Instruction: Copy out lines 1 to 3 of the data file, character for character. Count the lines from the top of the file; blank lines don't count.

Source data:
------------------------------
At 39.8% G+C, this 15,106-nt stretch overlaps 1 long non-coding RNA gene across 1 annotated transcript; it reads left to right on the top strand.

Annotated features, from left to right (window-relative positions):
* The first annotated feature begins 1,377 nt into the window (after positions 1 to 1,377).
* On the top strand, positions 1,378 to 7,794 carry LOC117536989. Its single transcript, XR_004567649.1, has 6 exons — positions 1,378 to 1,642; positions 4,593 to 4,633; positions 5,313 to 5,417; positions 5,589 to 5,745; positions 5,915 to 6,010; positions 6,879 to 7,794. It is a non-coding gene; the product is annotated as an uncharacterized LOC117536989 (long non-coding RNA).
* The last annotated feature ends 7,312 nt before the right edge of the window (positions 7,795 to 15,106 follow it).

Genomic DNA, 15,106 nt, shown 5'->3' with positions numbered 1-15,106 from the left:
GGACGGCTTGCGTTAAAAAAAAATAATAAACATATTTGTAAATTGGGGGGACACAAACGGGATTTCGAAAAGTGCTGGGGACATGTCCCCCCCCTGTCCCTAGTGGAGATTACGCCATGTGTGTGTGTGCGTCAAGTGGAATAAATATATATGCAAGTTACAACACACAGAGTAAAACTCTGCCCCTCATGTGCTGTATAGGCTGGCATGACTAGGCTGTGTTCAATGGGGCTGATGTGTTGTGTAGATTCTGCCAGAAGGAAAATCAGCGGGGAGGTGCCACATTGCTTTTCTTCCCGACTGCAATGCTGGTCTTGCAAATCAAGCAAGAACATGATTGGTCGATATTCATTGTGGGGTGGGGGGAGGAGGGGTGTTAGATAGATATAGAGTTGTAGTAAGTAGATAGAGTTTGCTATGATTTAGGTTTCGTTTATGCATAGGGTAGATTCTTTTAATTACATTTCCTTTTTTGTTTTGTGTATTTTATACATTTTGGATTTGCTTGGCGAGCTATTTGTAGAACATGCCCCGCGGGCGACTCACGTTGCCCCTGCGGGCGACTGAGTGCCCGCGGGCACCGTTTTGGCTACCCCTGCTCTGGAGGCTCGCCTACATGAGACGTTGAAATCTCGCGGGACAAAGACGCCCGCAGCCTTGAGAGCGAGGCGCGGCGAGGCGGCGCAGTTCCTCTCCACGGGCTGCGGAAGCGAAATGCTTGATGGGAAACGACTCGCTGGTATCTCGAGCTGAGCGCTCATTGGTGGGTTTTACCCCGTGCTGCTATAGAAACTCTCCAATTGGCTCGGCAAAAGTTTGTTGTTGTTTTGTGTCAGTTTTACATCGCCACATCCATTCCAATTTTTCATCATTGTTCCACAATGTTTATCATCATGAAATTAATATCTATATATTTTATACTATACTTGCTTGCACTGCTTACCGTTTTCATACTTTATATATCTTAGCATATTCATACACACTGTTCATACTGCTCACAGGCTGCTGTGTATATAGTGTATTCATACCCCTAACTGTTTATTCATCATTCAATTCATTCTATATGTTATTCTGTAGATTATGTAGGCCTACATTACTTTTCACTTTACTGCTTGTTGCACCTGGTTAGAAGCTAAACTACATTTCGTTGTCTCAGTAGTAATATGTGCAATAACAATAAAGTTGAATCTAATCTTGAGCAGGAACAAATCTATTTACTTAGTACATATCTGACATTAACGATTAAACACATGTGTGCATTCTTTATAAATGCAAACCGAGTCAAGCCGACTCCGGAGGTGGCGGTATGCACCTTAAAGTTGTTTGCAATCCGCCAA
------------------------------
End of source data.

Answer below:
At 39.8% G+C, this 15,106-nt stretch overlaps 1 long non-coding RNA gene across 1 annotated transcript; it reads left to right on the top strand.

Annotated features, from left to right (window-relative positions):
* The first annotated feature begins 1,377 nt into the window (after positions 1 to 1,377).